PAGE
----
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Excerpts From The Electric Universe
Electric Comets Part 1

The following is the first of a series of excerpts from The Electric Universe, copyright © 2002, 2007 Wallace Thornhill and David Talbott and published by Mikamar Publishing. Reproduced with the kind permission of the authors and publisher.

Presented by Dave Smith
January 16, 2010
Since the beginning of the space age and with progression to more sophisticated and accurate space probes and telescopes, astrophysicists have been presented with many "surprises", resulting in an almost daily ad hoc adjustment of their theories. But of the many bodies known throughout space, nothing is more enigmatic for the standard model of cosmology than the humble comet. And so we begin this presentation at the beginning of Chapter 4, Electric Comets.

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Chapter 4 - Electric Comets

“Comets are perhaps at once the most spectacular and the least well understood members of the solar system.”
–Marcia Neugebauer, JPL
At the end of the nineteenth century neither an electric Sun hypothesis nor a theory of electric comets would have been controversial. Both were discussed in scientific papers. Around the same time, Kristian Birkeland performed his electrical Terrella experiments, reproducing the behavior of sunspots and auroras.91

Then science took a wrong turn. Investment in a theory began to override critical attention to observation and to experimental testing of alternatives. Astronomers shunned Birkeland, whose work posed new and promising possibilities. Not until the latter half of the 20th century did innovative scientists again consider electrical explanations, concentrating their investigations in the fields of electrical engineering and plasma science, rather than astrophysics. Alfvén devoted chapters in his 1981 book Cosmic Plasma,92 to the electric circuits of the Sun, planets, and comets. But still, few astrophysicists were listening.

Each time a comet is observed close up, we are told that our understanding of comets and the origin of the solar system will be revolutionized. But the revolution never happens. The established story about comets has become an article of faith.
Fred Whipple
In 1950, Fred Whipple proposed a model of comets that became
famously known as the "dirty snowball" hypothesis.
Photo Smithsonian Astrophysical Observatory, courtesy Dr. Whipple
[Click to enlarge]
The French artist Georges Braque suggested that it is always useful to have two ideas, one to challenge or dispose of the other. Astronomers have only a single idea about comets, and the lack of competition encourages behavior that is more interpretive than investigative. In the absence of skepticism, intellectual curiosity gives way to conformity and conceit, as when NASA inscribed the words of Fred Whipple, the originator of the ‘dirty snowball’ comet model, on a microchip carried by the Stardust spacecraft in 2004: “Today we know that comets are black and cold, consisting of ices and dust that coalesced from an interstellar cloud as it collapsed to form the solar system.” We know no such thing.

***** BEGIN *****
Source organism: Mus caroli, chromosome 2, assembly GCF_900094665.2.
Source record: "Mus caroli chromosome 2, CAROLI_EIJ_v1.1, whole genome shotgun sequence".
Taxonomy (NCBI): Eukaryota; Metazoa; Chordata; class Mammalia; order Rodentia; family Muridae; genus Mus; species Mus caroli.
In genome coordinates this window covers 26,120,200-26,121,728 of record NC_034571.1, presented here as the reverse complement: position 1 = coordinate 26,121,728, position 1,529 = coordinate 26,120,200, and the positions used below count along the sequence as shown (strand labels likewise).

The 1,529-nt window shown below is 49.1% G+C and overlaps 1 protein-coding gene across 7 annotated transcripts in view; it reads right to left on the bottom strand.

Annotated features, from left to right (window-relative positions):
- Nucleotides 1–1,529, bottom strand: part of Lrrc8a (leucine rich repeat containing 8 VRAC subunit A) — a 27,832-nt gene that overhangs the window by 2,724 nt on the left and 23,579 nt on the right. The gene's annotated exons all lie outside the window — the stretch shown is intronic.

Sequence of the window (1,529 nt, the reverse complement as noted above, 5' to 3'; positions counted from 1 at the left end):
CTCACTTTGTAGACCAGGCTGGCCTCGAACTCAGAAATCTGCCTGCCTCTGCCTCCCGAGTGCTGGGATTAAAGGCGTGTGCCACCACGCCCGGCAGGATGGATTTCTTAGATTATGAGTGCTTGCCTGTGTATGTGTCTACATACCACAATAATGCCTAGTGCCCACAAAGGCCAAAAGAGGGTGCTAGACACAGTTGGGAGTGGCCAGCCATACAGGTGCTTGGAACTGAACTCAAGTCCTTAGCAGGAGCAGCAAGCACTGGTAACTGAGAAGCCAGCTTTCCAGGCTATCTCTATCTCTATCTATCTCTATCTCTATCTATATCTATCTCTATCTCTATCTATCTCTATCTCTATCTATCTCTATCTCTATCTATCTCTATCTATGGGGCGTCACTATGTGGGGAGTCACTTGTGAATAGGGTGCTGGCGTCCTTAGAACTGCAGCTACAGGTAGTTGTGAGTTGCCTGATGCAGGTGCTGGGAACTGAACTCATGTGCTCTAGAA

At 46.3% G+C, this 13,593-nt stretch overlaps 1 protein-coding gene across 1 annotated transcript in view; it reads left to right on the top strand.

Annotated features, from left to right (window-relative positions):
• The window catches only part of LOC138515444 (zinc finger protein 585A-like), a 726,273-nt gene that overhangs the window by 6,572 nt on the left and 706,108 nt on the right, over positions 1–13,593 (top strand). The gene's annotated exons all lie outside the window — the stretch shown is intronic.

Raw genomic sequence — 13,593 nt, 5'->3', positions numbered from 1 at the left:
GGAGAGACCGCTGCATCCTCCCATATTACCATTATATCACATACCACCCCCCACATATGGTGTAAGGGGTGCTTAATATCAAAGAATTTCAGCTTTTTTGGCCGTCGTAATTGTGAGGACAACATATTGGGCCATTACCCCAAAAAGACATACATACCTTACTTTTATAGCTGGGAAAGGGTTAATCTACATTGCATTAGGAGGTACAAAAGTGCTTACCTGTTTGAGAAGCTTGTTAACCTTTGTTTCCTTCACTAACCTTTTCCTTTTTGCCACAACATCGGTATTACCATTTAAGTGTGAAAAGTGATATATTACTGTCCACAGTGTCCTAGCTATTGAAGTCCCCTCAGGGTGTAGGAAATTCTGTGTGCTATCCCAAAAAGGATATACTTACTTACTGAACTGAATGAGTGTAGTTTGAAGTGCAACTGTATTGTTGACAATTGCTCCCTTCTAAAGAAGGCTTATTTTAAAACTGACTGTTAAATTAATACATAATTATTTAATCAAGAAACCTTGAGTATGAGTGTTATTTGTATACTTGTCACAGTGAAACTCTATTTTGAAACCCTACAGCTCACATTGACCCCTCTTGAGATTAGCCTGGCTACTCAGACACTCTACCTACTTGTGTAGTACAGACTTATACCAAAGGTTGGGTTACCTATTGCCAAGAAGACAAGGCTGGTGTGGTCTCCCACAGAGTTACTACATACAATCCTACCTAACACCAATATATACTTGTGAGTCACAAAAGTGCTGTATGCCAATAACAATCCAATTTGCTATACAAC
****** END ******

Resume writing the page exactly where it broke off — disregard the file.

We have never observed an interstellar cloud collapsing to form a planetary system. And no gravitational accretion model has been able to explain the weird assortment of solar planets. Dusty rings and disks around stars have been discovered, but it is pure conjecture to call
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them ‘gravitational accretion’ disks, since we also observe those stars ejecting matter in defiance of gravity.
Of all the bodies in the heavens, perhaps none will prove more definitive
in confirming the electric field of the Sun than the comet.
Image Credit: NASA
[Click to enlarge]
If comets are dirty, icy leftovers from the primordial formation of the planets, why are the nuclei so black? Why does comet dust show minerals expected to have formed at high temperatures near the Sun? How does a tiny comet nucleus produce a finely filamented plasma tail that stretches for tens of millions of kilometers across the solar system? If the tail is formed of matter evaporated from the comet by the Sun’s heat, why is the matter ejected in energetic jets? And why do comet nuclei present us with such sharply carved relief, when the surface was supposed to look like a softened ice cream melting in the Sun? The questions are legion, while the ‘explanations’ invariably come after the fact and as disconnected guesses. Yet seldom is the popular myth of comet origins questioned.